August 7, 2008 - Even if youﾒre not a tinplate fan, itﾒs hard to deny that our Tinplate Traditions 4696 steamer is drop-dead gorgeous. Our die-cast model replicates American Flyerﾒsﾮ top-of-the-line Wide Gauge (Standard Gauge) steam locomotive, cataloged from 1931 to 1935. Known among collectors as the ﾓBrass Piper,ﾔ the 4696 was distinguished from its competition by a large number of added-on brass details, and brass piping that included elaborate cooling coils under each running board. The 4696 also sported additional drive rod parts that represented steam locomotive valve gear ﾗ a detail unheard on most other tinplate steamers. In many ways, the 4696 was a forerunner of what would become American Flyerﾒs claim to fame after it was acquired by A.C. Gilbert a few years later: more realism and more prototypical proportions than competitive Lionelﾮ models.
Check out the Piper in Taylor's latest Product Update VIDEO.
Like the original, our replica of the 4696 features a die-cast engine and tender, but without the metallic impurities that caused many of the original castings to deteriorate drastically with age. Enjoy the 4696 in the original gleaming black and brass, or in attractive new paint schemes including crackle black and brass, as well as two-tone blue with either brass or nickel trim. Each version is available with your choice of a 1930s-style open frame motor or modern Proto-Sound 2.0 electronics with sound and puffing smoke. Reproductions of 4000-series American Flyer freight cars, with the same long, lean, more-realistic proportions that characterize this locomotive, will be arriving at M.T.H. dealers this fall.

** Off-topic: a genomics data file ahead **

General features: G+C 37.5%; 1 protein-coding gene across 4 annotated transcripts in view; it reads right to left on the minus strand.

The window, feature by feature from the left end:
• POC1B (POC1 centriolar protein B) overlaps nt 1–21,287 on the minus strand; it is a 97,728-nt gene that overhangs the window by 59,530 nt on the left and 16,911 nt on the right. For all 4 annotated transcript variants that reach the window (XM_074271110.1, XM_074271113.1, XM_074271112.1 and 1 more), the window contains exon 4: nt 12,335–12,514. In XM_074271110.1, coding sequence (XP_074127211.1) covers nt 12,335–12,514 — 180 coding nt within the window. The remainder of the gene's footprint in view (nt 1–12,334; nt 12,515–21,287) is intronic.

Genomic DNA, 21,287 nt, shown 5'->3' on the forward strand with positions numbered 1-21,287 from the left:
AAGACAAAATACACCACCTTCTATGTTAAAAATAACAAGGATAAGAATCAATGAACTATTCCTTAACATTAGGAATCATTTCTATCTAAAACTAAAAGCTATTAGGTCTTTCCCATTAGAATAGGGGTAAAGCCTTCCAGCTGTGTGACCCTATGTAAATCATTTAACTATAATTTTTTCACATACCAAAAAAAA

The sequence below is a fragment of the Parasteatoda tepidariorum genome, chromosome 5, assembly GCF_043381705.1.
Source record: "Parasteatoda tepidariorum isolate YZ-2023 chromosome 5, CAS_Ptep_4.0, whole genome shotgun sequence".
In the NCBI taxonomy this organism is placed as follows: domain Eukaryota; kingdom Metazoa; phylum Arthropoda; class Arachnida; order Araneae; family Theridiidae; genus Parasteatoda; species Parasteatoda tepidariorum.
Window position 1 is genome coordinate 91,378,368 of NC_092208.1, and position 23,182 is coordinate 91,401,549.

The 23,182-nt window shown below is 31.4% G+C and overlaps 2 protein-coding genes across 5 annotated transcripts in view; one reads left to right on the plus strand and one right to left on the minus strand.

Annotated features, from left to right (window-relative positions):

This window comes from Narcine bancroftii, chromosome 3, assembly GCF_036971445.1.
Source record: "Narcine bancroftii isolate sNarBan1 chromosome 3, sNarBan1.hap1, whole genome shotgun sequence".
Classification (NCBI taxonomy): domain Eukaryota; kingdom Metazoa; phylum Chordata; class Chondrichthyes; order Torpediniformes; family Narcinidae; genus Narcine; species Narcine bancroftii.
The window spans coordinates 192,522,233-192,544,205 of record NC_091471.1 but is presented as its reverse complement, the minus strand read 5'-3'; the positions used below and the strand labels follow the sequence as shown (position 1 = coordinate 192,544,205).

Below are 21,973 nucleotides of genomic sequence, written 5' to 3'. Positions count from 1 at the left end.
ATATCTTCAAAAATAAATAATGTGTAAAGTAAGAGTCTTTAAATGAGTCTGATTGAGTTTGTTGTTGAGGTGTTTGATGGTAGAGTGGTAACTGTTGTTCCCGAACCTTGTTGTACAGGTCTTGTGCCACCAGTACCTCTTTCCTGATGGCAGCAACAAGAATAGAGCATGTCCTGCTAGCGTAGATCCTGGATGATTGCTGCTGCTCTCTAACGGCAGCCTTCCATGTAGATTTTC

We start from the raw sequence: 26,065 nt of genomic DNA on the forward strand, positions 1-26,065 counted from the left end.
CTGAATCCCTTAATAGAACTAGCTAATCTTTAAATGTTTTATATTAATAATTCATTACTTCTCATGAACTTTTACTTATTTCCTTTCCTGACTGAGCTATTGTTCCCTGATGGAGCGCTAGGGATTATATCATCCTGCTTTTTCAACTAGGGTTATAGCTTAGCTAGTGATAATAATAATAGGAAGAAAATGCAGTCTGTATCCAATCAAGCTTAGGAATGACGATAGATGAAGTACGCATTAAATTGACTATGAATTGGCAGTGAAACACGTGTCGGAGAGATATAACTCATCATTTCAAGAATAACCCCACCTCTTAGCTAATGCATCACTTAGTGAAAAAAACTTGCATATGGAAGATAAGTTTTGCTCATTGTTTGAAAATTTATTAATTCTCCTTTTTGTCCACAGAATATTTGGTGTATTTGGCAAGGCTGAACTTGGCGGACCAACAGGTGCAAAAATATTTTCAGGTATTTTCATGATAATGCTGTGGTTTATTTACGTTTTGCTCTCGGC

With not a touch of modesty, the 1931 American Flyer catalog introduced the firmﾒs new standard gauge steamer: ﾓThe magnificent realistic wide gauge Steam type locomotive Model 4696 is a faithful reproduction of the crack B. & O. locomotive President Washington. The faithful design is a striking example of scale reproduction. It is conceded by the most critical to be the finest miniature model ever made.ﾔ In fact this description had a lot of truth to it. Of course Flyer, like Lionel with its 400E, ignored the fact that the prototype locomotive had one more set of drivers than the model. But Flyerﾒs fully die-cast steamer with added-on brass parts was arguably better proportioned and more accurately detailed than competitive sheet-metal models from Lionel and Ives. The 4696 was introduced at a price of $43.50, the equivalent of several weeks pay for an average worker. To allow for shipping west of the Rockies, the engine had a higher ﾓWestern Priceﾔ of $47.50.
American Flyerﾮ and Lionelﾮ are registered trademarks of Lionel LLC.